Datapages, Inc.Print this page

Paleomagnetism and Tectonic Rotation of the Southern Coast Ranges, California

Donald R.Prothero
Occidental College Geology, 1600 Campus Road, Los Angeles, CA 90041

Although post-Oligocene clockwise tectonic rotations are widespread in the western Transverse Ranges of California, current tectonic models suggest that the blocks north of the Big Pine-Santa Ynez faults (southern Salinian block) should show no rotation, but only northwesterly translation parallel to the San Andreas fault. Over the years, however, a number of labs have produced paleomagnetic directions that suggest rotation in the Santa Maria Basin, the Caliente Range, and the Cuyama Badlands. I sampled most of the available Cenozoic sedimentary units in the Caliente Range block and the Cuyama Badlands block, and analyzed them paleomagnetically using both alternating field and thermal demagnetization. Most of the formations produced a stable remanence, and many passed a fold test for stability. Nearly every formation in these two blocks shows between 31° and 53° of clockwise rotation since the late Miocene, but there is no net change in rotation of these blocks from the Paleocene to the late Miocene. Since the late Miocene, these blocks underwent rapid rotation, and by1.7-2.0 Ma had rotated about 20°-23° clockwise. These rotations are not explained by any currently available tectonic model, but suggest that the tectonic blocks were relatively small and operate like “ball bearings” during dextral shear along the San Andreas fault. The initiation of this rotation at about 11 Ma also coincides with the movement along the San Gabriel fault, the opening of the Los Angeles basin, and the capture of the Guadalupe and Magdalena microplates.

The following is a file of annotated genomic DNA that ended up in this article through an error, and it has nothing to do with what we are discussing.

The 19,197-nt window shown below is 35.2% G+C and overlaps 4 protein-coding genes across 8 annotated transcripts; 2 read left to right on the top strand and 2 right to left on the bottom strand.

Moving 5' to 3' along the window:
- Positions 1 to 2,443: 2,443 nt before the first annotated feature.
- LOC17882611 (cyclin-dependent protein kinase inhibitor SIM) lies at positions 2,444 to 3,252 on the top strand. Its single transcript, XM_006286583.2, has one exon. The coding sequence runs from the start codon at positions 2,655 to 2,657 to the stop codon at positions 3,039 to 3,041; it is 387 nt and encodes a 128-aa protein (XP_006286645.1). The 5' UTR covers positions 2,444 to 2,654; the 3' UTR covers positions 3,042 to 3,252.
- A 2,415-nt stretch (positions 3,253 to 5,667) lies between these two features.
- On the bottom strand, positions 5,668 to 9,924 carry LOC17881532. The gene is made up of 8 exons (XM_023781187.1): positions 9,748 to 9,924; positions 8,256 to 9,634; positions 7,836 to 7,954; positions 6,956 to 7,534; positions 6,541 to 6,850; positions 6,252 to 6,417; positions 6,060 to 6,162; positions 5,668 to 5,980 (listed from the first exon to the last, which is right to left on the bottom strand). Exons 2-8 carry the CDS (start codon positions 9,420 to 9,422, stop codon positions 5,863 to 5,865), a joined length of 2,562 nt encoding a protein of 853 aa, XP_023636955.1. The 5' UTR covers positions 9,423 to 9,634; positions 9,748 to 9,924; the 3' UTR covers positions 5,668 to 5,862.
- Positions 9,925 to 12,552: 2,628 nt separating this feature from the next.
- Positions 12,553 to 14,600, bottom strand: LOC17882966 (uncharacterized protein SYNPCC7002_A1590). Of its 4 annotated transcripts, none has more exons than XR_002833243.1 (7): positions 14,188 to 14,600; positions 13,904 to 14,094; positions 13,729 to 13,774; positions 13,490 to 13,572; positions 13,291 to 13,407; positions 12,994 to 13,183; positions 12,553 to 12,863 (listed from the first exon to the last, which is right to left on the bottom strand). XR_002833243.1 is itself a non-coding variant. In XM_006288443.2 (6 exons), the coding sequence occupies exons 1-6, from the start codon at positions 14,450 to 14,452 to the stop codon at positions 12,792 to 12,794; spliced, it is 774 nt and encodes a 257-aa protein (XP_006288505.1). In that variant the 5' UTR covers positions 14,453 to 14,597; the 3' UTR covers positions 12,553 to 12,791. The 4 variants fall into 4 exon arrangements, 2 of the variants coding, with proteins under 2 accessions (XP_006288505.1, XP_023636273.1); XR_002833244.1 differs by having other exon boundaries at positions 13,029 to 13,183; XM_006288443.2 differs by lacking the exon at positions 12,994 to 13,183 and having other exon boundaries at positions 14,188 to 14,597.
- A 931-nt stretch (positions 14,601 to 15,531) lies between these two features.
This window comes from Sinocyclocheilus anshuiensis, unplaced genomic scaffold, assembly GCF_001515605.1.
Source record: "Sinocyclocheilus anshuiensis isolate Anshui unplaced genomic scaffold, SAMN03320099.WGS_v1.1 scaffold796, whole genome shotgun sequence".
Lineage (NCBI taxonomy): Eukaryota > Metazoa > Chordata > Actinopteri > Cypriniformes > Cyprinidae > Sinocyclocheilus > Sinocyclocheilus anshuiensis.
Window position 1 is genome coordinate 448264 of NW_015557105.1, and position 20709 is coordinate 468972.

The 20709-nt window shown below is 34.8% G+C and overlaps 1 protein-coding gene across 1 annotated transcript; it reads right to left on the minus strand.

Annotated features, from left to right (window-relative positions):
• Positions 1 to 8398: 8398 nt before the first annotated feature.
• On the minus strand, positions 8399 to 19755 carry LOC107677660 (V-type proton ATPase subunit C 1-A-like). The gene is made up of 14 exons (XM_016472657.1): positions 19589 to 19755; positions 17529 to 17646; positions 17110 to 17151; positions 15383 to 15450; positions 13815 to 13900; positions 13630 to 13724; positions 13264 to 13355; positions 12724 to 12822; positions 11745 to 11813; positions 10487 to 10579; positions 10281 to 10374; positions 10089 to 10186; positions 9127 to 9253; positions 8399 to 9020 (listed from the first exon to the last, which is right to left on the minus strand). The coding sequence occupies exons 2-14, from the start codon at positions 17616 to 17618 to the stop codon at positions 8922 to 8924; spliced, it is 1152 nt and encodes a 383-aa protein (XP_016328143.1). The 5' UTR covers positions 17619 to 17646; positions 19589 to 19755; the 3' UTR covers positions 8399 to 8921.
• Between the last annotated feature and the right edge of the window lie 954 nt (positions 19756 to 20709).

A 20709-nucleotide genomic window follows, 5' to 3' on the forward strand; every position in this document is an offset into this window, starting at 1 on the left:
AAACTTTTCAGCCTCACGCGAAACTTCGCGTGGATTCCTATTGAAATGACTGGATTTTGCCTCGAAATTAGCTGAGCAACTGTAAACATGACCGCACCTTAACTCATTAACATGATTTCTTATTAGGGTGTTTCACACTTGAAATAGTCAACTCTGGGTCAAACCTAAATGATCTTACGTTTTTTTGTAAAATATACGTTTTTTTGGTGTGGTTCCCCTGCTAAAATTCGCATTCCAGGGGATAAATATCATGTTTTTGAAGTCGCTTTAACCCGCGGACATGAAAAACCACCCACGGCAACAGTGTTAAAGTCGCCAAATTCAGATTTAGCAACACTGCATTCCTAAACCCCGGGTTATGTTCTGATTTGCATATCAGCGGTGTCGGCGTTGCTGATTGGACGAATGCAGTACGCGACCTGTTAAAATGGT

AAPG Search and Discovery Article #90076©2008 AAPG Pacific Section, Bakersfield, California